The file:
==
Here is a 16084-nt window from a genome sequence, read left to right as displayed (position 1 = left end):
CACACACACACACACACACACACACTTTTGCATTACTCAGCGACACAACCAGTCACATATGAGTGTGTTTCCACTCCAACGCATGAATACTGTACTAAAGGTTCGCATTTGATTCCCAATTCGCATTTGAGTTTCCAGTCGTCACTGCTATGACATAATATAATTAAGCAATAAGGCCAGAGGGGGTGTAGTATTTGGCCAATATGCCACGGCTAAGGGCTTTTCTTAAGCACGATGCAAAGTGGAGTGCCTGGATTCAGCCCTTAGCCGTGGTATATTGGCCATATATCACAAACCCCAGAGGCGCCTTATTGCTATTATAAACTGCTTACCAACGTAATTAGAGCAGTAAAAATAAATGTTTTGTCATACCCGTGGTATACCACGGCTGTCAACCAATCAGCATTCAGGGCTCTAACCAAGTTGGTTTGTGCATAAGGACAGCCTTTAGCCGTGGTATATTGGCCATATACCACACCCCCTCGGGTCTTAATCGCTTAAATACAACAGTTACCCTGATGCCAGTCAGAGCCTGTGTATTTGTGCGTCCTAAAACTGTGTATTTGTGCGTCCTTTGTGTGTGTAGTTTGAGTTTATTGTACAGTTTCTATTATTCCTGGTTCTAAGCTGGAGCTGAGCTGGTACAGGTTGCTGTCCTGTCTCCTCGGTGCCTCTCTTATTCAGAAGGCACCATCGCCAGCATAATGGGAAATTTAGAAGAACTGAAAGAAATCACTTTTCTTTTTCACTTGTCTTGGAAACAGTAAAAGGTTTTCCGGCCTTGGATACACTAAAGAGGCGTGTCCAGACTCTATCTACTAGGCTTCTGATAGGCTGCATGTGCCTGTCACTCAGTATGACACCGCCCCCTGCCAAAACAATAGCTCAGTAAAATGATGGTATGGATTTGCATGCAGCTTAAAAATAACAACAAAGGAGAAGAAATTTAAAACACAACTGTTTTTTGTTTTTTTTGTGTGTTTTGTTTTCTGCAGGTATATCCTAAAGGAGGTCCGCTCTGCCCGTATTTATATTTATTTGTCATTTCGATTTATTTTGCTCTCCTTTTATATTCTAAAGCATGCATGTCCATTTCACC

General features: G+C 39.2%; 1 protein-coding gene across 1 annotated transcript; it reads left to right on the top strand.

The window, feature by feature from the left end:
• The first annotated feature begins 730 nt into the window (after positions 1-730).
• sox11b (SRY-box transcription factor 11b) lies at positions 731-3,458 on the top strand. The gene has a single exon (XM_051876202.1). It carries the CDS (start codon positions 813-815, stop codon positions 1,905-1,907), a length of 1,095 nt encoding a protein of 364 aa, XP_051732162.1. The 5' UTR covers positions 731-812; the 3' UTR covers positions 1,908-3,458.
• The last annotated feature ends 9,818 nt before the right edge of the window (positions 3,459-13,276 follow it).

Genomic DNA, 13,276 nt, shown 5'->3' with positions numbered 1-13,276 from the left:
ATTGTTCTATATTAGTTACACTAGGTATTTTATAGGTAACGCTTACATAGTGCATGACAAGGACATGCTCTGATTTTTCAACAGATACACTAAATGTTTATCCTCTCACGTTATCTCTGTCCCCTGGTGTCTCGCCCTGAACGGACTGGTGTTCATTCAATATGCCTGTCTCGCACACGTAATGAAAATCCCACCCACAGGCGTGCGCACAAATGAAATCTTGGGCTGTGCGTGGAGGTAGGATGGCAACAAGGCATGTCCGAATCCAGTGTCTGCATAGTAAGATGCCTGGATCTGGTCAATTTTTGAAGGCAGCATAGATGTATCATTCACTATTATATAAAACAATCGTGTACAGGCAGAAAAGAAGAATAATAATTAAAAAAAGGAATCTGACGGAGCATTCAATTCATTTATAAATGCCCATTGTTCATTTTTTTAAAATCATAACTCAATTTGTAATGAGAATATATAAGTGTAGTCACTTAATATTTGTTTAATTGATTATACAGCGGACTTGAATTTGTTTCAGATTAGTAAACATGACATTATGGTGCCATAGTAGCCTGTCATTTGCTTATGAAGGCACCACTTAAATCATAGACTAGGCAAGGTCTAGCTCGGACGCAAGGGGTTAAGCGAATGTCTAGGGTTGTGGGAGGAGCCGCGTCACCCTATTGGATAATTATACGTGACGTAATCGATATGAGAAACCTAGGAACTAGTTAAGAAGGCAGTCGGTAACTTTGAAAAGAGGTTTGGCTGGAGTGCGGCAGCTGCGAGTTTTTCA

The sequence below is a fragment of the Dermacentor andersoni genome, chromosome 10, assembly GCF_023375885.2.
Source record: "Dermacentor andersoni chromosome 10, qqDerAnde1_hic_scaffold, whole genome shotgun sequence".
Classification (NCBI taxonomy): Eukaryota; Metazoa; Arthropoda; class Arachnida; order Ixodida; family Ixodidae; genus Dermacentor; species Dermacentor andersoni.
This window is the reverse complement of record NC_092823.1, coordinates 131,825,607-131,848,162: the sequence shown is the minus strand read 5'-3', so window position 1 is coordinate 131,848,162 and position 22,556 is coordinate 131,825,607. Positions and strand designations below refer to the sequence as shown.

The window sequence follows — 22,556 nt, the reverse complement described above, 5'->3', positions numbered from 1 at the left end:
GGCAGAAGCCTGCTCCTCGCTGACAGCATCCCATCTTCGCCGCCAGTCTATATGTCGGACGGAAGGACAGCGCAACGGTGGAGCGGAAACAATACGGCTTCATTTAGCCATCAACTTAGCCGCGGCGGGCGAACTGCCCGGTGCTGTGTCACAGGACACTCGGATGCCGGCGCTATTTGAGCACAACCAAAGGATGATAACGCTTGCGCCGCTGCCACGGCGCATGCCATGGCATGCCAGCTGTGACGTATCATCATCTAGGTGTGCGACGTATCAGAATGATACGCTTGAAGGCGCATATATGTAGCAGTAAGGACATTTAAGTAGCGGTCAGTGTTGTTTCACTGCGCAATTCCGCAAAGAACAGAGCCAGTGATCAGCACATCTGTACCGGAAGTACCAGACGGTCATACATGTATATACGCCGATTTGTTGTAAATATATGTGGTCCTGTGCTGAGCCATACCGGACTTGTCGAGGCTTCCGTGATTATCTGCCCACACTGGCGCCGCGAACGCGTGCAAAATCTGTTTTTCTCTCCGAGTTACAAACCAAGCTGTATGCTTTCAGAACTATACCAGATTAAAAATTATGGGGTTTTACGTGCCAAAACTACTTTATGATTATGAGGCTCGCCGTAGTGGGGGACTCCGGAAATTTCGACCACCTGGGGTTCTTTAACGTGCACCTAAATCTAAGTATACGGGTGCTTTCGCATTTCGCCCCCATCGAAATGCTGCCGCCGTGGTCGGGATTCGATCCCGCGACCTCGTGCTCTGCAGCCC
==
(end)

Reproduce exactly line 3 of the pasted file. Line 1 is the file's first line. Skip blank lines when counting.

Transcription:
General features: G+C 39.2%; 1 protein-coding gene across 1 annotated transcript; it reads left to right on the top strand.